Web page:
The Forgotten US War

Article excerpt

THE Korean War, a virtual skeleton in the American closet, is at last being rediscovered.

From 1941 to 1973, Americans fought three wars in Asia, progressing downward from a victory to a draw to a defeat. Midway through this sad journey lay the Korean "police action," with 55,000 American, 900,000 Chinese, and 3.4 million Korean casualties, North and South, civilian and military.

The conflict included the last clear-cut American battlefield victory in East Asia: Gen. Douglas MacArthur's amphibious landing at Inchon on Sept. 15, 1950. It also included a major disaster: the Chinese offensive of Nov. 25, 1950, which brought panic and collapse to some American units.

Only now is the Korean conflict being studied, analyzed, interpreted, and commemorated. That John Toland, with his renown as a popularizing historian, should join the bandwagon suggests how well it is rolling. But his readiness to over-simplify, to focus on personal exploits, and to accept the conventional wisdom, will disappoint those who seek more than stories and anecdotes.

The careful accounts by Joseph Goulden (1982), Bevin Alexander (1986), Callum MacDonald (1986), and Clay Blair (1987) already have made much specialized research accessible to the general reader. And the richly detailed studies of politics and diplomacy by Bruce Cumings, and of military operations by the prolific Roy Appleman, are casting a new and often disturbing light on what happened and why.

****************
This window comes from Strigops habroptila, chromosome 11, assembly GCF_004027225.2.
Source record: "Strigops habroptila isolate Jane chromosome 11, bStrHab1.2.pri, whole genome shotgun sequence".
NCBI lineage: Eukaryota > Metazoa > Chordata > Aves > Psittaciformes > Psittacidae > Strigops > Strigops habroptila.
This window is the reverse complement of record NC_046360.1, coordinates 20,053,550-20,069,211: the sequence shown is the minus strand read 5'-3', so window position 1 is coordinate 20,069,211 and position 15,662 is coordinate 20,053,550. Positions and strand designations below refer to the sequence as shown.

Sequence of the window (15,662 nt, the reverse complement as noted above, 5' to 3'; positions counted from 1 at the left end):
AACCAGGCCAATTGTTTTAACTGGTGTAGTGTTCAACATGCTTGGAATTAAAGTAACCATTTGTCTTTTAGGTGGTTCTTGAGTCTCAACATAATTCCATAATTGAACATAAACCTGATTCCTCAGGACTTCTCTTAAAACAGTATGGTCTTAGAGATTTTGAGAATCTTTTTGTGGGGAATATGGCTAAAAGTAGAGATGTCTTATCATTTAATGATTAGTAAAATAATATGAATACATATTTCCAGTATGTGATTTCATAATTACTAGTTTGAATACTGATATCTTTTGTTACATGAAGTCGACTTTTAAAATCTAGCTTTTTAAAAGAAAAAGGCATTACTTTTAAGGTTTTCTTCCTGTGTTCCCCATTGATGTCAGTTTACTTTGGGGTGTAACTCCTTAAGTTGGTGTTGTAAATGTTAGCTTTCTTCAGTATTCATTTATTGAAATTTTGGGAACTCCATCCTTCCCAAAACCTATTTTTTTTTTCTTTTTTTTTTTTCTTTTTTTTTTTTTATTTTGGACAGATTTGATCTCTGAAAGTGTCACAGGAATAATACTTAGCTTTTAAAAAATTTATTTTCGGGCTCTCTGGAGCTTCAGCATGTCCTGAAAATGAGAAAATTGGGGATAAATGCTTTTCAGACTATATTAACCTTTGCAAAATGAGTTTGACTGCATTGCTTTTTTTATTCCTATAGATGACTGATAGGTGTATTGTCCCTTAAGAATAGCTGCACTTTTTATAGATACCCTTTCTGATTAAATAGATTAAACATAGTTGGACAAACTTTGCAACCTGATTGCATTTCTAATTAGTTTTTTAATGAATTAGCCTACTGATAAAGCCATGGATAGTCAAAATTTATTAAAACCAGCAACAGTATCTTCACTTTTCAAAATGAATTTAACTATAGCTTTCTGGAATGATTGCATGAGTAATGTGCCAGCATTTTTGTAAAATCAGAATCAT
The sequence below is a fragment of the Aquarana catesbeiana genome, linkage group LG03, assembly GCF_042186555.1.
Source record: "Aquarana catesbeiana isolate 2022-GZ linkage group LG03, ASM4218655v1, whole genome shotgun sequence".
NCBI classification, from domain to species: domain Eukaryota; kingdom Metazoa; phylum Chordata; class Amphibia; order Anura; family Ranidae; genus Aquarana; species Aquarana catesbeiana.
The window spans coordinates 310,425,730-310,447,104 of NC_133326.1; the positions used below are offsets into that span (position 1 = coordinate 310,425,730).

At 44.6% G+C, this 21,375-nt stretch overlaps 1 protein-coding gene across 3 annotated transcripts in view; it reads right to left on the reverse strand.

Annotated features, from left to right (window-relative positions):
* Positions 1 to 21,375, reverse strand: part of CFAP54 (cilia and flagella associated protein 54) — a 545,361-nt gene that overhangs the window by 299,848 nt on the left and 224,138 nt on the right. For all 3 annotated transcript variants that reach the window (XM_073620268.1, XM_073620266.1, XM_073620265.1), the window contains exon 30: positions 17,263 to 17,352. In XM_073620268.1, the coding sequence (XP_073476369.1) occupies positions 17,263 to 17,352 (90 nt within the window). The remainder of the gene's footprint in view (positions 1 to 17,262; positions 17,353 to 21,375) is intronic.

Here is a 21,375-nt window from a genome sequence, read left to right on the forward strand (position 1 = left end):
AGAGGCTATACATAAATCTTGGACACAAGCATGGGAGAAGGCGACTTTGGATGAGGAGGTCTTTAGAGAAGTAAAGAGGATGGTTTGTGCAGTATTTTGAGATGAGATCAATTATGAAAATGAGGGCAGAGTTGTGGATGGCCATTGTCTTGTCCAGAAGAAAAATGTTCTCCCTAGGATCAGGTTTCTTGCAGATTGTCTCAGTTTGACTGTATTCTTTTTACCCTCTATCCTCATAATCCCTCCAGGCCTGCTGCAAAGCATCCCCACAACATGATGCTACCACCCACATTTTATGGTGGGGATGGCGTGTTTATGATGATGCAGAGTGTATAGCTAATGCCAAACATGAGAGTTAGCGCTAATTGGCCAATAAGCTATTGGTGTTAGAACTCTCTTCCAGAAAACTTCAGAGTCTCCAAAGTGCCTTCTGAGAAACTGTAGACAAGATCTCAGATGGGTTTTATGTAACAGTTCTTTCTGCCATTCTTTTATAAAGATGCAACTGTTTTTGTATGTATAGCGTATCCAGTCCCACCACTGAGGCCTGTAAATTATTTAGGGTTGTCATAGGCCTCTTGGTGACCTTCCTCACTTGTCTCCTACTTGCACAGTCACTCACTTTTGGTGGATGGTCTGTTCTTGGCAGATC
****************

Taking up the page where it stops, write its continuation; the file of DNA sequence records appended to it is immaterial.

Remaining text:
Was it simply a question of right and wrong that spurred Americans to counter the North Korean attack on that Sunday, June 25, 1950? Was it primarily MacArthur's egomania that led American armies into a devastating Chinese ambush on the long dash to the Yalu River? Was it merely overwhelming Chinese numbers human sea tactics that stampeded American units southward? Or were there major flaws in Army (but not Marine) tactics and leadership, flaws that the Chinese exploited, but that Gen. …

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